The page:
Becca Williams was born in Santa Barbara, California. Both of her parents grew up poor, her mother growing up with thirteen siblings in a house three blocks away from the house Becca herself grew up in. Her extended family would play a large role in her growth and development, with many of her forty-five cousins living close enough to make frequent visits. Her grandmother was a devout Catholic and Becca attended private, Catholic schools from kindergarten through high school. The way gender manifested in Catholicism was somewhat of a sticking point for Becca and was one of the first influences that led her towards gender equity.
Becca excelled academically and athletically for much of her early education, often playing multiple sports in a season and constantly having things to do. When she was fifteen, Becca got in a car accident and suffered brain damage. She had to retrain her brain and go to rehab three times a week. Fortunately, her school was very small, and teachers were able to accommodate so she was able to continue her education. In 2005, Becca went to Chapman University for her undergraduate degree. She changed majors frequently, eventually settling on Sociology with an emphasis in Social Work and minoring in Spanish and Anthropology. While attending Chapman, Becca studied abroad twice, once in her first year in Costa Rica and then again in her third year in Ghana. These experiences would greatly influence her future career path and interest in international development.
In 2009, Becca graduate from Chapman with her B.A. and started working two part time jobs as an advocate at a domestic violence center and as a mentoring coordinator for at-risk youths in the Santa Barbara area. In 2011, Becca moved to Thailand to teach first grade. The unexpected difficulty of teaching combined with a local environment of sex tourism encouraged Becca to resign after one month and move to a different city in Thailand where she helped coordinate a crisis hotline response. In late 2011, Becca moved back to California where she worked at a Planned Parenthood clinic for over a year. In 2013, Becca went to Ollantaytambo, Peru and became the director of operations of a rural community health worker program. Becca loved the work she did there and as a result felt compelled to go to graduate school for international development in 2015.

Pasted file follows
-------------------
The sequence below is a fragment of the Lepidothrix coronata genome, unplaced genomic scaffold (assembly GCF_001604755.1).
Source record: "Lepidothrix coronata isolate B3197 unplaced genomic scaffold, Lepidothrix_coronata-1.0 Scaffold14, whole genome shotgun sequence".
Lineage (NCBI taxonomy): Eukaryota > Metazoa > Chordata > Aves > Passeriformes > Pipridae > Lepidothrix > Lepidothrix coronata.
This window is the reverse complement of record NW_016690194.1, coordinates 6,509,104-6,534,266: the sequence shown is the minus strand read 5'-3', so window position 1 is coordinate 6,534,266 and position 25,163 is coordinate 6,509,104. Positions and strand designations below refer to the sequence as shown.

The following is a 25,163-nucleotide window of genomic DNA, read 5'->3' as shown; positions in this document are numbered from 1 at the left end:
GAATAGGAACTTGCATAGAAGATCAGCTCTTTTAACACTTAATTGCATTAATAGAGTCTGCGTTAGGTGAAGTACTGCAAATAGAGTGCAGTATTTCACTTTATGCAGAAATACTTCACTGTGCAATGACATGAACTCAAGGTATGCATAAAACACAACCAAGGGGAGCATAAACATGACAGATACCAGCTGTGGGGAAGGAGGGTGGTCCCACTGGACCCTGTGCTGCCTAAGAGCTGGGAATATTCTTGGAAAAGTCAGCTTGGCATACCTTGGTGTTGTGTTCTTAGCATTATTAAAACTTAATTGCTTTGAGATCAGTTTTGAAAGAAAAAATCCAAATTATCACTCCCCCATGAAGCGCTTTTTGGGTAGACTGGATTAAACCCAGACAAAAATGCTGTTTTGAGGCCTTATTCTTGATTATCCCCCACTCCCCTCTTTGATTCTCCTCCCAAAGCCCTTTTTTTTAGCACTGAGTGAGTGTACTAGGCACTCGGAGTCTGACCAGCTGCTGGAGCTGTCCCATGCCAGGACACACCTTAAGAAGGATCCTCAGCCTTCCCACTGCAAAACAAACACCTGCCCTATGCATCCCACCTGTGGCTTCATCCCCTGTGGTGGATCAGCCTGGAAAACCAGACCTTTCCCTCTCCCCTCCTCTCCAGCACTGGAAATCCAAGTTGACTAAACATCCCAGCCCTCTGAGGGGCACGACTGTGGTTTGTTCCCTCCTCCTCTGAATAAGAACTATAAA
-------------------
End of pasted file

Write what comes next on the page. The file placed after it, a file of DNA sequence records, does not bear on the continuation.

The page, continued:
Becca earned her M.A. in 2016 from the school with the best international development program in the world, the Institute of Development Studies at the University of Sussex in Brighton, England. She did research about the international distribution of contraceptive methods, how grant funding related to international sexual and reproductive rights disrupts local ideas of feminism, and gender in tax systems. Finding work after graduate school was difficult. Becca moved back to Santa Barbara and worked at an airport gift shop for several months until she found a position as the assistant director of CARE advocacy services at UC Santa Barbara in 2017. She worked there for two years before becoming the director of the Survivor Advocacy and Resource Center (SARC) at OSU in late 2019.
Since coming to OSU, Becca has been working to develop SARC into a more comprehensive, community support system for survivors. Becca believes that the bureaucratic nature of higher education and legal necessity for institutional neutrality make it difficult for advocates to do as much as they would like to do for survivors on campus. She has found that many of the support systems that are present in the US that were not present in Peru do not work and actually serve to impede community level involvement. Becca hopes that instead of survivor support existing solely in the SARC office and through SARC resources, there will be involvement from all department and all levels of higher education to learn about and dismantle the rape culture that limits survivor support.